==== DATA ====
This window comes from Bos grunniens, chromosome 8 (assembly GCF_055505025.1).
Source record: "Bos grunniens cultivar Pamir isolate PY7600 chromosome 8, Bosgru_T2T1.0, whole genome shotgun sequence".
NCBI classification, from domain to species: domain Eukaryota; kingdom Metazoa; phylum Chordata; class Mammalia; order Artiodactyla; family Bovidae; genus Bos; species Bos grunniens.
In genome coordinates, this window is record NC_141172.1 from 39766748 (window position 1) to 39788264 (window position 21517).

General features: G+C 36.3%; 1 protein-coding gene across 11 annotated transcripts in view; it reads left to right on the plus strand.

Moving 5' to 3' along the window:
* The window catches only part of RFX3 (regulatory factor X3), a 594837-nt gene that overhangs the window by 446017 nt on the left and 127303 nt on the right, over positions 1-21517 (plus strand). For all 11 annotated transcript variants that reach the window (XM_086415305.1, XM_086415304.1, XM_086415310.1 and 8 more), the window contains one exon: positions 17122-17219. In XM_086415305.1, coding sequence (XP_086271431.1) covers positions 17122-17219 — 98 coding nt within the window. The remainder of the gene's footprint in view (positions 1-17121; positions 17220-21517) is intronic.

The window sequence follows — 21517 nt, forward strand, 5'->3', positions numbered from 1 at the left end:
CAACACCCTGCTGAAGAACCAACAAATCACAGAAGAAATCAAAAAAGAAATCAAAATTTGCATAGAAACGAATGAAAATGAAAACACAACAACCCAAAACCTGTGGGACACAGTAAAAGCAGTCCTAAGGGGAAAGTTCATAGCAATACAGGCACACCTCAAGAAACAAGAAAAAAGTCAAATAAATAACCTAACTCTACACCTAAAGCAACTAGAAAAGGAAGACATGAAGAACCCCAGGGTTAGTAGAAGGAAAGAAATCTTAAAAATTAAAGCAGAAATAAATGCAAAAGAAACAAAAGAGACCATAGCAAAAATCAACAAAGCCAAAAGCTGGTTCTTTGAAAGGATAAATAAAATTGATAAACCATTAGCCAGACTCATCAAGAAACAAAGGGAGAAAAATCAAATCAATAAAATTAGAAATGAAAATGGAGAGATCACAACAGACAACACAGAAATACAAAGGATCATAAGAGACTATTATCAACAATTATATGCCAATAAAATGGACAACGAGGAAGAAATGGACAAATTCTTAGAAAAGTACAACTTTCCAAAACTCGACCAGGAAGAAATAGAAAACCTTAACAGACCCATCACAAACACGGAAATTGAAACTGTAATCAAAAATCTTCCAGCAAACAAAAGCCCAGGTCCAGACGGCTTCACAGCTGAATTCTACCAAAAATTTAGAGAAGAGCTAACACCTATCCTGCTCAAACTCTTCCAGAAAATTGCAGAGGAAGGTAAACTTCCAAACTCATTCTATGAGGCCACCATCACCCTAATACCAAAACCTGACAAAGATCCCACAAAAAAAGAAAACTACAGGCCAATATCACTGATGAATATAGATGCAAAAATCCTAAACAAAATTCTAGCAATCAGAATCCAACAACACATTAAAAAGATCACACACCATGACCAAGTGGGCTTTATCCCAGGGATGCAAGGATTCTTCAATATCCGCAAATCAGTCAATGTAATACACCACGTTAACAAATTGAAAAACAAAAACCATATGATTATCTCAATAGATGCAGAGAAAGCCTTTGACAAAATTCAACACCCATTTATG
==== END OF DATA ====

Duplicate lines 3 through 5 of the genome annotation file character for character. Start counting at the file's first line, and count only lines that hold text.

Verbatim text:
NCBI classification, from domain to species: domain Eukaryota; kingdom Metazoa; phylum Chordata; class Mammalia; order Artiodactyla; family Bovidae; genus Bos; species Bos grunniens.
In genome coordinates, this window is record NC_141172.1 from 39766748 (window position 1) to 39788264 (window position 21517).

General features: G+C 36.3%; 1 protein-coding gene across 11 annotated transcripts in view; it reads left to right on the plus strand.